Tips for Managing Chemo Brain
Cancer patients have been experiencing chemo brain for decades. Chemo brain significantly impacts patients’ daily activities. However, the medical community has only recently started taking chemo brain seriously.
Inspired by the article “My Chemo Brain,” written by fellow lung cancer survivor and LungCancer.net contributor, Jennifer Toth, I wanted to share some things I learned to manage my chemo brain during the past 12 years.
Remember the old saying about tying a string around your finger to help you remember something? Well, it may work if you have only one thing to remember. These days people are so busy they have literally thousands of things to remember. When cancer and its treatment damages our ability to focus and recall meetings, responsibilities, errands, etc., we may need a little help.
A smartphone is a very helpful tool for memory assistance. Several of the tools used in memory assistance are included as free apps in a smartphone. Part 1 of this article applies to ways to use smartphone apps. Part 2 will address tips that are simply thought processes that help trigger or jump-start a simple memory, such as, why did I enter this room?
Below are three tips using smartphone apps that help me function effectively even with chemo brain.
Rule number 1. Never trust your memory. I set timers on the stove and my iPhone for things I need to remember, especially if it’s something potentially dangerous. For example, I may start to make a batch of pasta sauce. I usually start by heating a little olive oil and adding my spices. But if I get distracted…by a phone call or my husband asking me a question or a kitty wanting to be fed or I suddenly remember I need to buy an onion and off to the store I am. Meanwhile, my house could go up in smoke. I set timers to remind myself that I am cooking, even when I am in the kitchen. Embarrassing, I know. But it is for safety. I set a timer reminder to put the laundry in the dryer (or take it out). I set a timer when I have a conference call. If I have multiple commitments during the day, I set a timer for the first event; when that goes off, I set the time for the next event. There are many other ways to set these reminders. My son—who doesn’t even have chemo brain—uses Google to remind him to do things. “Google, remind me to pick up Ava from school at 3 o’clock.” I usually just set the timer feature of the clock app on my iPhone.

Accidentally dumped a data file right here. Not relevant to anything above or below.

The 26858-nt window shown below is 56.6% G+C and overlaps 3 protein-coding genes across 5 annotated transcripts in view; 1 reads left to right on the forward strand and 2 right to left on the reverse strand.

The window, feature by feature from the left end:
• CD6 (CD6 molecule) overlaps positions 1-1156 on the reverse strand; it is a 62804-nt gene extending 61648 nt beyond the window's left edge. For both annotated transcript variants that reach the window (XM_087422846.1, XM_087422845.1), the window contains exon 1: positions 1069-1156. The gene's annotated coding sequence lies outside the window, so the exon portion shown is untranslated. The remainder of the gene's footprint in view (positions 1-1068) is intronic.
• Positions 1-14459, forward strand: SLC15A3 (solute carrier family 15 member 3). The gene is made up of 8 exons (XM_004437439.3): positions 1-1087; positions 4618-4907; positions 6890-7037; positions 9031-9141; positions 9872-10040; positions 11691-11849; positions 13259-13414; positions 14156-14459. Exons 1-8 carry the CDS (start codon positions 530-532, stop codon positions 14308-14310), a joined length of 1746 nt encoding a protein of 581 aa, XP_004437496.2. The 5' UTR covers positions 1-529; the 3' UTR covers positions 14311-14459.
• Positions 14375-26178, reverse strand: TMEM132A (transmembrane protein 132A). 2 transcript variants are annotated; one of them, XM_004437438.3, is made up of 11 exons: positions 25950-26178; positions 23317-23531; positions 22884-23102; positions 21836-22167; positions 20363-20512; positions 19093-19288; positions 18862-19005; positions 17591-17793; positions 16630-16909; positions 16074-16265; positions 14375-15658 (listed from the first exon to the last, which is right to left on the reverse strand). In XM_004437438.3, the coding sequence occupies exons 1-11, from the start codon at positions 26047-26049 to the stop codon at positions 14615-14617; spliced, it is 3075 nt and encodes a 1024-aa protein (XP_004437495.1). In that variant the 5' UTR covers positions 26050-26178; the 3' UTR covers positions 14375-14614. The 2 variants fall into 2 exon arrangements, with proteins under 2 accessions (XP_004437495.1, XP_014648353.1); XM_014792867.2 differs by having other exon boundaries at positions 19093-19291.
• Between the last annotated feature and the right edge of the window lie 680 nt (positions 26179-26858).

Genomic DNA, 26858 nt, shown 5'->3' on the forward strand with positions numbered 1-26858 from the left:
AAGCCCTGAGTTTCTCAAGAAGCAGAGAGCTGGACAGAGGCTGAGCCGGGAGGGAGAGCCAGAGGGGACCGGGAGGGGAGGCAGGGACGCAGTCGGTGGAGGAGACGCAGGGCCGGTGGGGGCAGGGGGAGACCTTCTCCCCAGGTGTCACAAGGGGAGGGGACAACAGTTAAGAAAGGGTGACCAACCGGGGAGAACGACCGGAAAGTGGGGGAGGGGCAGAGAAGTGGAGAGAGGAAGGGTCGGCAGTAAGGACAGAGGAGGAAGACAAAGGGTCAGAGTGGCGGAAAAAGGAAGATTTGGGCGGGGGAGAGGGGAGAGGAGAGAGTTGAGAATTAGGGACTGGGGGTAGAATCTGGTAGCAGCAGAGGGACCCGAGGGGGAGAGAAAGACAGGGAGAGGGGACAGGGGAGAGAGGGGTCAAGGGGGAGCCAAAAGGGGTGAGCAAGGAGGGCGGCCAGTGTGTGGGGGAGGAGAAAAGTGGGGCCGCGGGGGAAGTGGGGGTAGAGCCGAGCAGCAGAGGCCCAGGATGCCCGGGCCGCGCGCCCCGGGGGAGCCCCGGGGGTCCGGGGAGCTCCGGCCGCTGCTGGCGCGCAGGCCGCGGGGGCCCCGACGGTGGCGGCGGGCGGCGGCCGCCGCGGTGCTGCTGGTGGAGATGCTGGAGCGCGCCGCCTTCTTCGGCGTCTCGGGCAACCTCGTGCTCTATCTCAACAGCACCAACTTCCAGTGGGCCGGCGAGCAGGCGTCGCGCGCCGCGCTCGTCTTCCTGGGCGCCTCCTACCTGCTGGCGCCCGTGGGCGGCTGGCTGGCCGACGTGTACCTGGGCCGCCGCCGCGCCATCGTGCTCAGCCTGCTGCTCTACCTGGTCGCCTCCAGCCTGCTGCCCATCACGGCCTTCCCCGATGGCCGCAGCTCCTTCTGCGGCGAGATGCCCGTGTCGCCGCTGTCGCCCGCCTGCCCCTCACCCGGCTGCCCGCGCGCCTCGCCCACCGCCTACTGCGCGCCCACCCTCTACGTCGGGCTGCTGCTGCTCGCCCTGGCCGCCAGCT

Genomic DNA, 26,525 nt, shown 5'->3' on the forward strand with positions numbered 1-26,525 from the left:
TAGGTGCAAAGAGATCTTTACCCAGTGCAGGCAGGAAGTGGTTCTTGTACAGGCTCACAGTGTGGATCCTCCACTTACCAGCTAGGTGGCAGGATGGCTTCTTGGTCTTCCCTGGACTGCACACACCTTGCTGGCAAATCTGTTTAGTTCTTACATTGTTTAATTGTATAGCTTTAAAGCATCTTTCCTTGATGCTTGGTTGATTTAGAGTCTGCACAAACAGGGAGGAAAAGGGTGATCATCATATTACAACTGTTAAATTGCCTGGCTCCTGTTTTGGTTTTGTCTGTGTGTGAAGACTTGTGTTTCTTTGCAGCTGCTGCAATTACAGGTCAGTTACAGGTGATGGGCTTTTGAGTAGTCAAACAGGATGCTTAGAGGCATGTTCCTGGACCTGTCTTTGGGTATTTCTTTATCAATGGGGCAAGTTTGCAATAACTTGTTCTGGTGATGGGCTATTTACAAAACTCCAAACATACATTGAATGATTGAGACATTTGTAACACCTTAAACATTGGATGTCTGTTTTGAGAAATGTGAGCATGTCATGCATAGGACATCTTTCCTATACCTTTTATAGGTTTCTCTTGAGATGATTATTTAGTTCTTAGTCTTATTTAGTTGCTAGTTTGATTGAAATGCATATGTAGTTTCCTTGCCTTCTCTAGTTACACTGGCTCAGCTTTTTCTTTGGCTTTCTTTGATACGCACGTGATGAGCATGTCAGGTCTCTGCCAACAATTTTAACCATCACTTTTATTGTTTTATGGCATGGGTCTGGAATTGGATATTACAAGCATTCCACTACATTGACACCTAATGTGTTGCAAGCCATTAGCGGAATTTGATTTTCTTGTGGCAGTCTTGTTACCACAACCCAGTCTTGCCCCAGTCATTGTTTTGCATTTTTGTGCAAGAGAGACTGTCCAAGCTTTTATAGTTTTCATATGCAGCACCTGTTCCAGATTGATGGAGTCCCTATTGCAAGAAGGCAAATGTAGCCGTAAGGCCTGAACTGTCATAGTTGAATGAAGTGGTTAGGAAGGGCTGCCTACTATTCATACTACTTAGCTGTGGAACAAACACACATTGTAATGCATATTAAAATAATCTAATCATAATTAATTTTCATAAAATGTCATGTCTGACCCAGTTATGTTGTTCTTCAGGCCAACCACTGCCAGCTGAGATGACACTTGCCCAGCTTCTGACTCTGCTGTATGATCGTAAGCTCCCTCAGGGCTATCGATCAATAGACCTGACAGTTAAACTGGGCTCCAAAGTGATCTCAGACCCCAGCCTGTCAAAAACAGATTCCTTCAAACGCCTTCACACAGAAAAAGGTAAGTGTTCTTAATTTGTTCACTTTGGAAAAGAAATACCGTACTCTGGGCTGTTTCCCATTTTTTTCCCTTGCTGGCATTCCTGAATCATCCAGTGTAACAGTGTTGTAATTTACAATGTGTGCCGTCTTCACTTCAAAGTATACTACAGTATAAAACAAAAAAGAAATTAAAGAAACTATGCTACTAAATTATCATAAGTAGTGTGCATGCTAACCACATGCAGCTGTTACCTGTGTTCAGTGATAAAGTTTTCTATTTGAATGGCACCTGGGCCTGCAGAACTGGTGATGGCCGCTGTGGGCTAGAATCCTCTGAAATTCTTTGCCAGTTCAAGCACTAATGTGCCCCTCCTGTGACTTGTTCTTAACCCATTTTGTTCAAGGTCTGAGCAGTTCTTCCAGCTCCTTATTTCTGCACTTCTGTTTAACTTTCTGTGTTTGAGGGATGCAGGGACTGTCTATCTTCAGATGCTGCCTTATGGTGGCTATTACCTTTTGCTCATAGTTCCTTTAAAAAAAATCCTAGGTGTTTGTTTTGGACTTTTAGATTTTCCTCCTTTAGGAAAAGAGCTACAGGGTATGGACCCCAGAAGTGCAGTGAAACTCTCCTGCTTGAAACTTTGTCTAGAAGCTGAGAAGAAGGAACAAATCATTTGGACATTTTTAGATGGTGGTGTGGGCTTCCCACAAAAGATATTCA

I make lists for everything. But what good is a list if you forget where you left it? I have learned—or am learning—to create my lists in my phone’s Notes app where I can easily make edits even without pen and paper handy. More importantly, it is always with me because I rarely forget my phone. I can also email or text the list to myself as a way to remind myself. I can reuse it another time when I may need a similar list. For example, I keep a standard “List of Things to Pack.” I actually keep a printout in my dresser drawer. Instead of recreating a list every time I travel, I use this same checklist whenever I pack. (Also, if you prefer paper to electronic lists, keep all your lists in one notebook, rather than scrawling notes on scattered pieces of paper throughout the house, which is a waste of time and paper.)
Anything important goes on my calendar. This morning, for example, my kitty needs to go to the vet. Later, I have a meeting with someone about a project. I also add things that are not important but still need to be on my calendar or it will not get done. For example, I need to transfer money from one bank account to another every month. A calendar reminder helps ensure that gets done. The calendar has an option to set an alert as a reminder. The default is 15 minutes prior to a scheduled event. That helps, too. However, I don’t rely on those reminders alone. If the event is important, I also set the timer to sound an alarm at the appropriate time.
Part 2 of this series addresses thought processes that help me. Have you discovered techniques or tool to help cope with chemo brain? If so, please share in the comment section.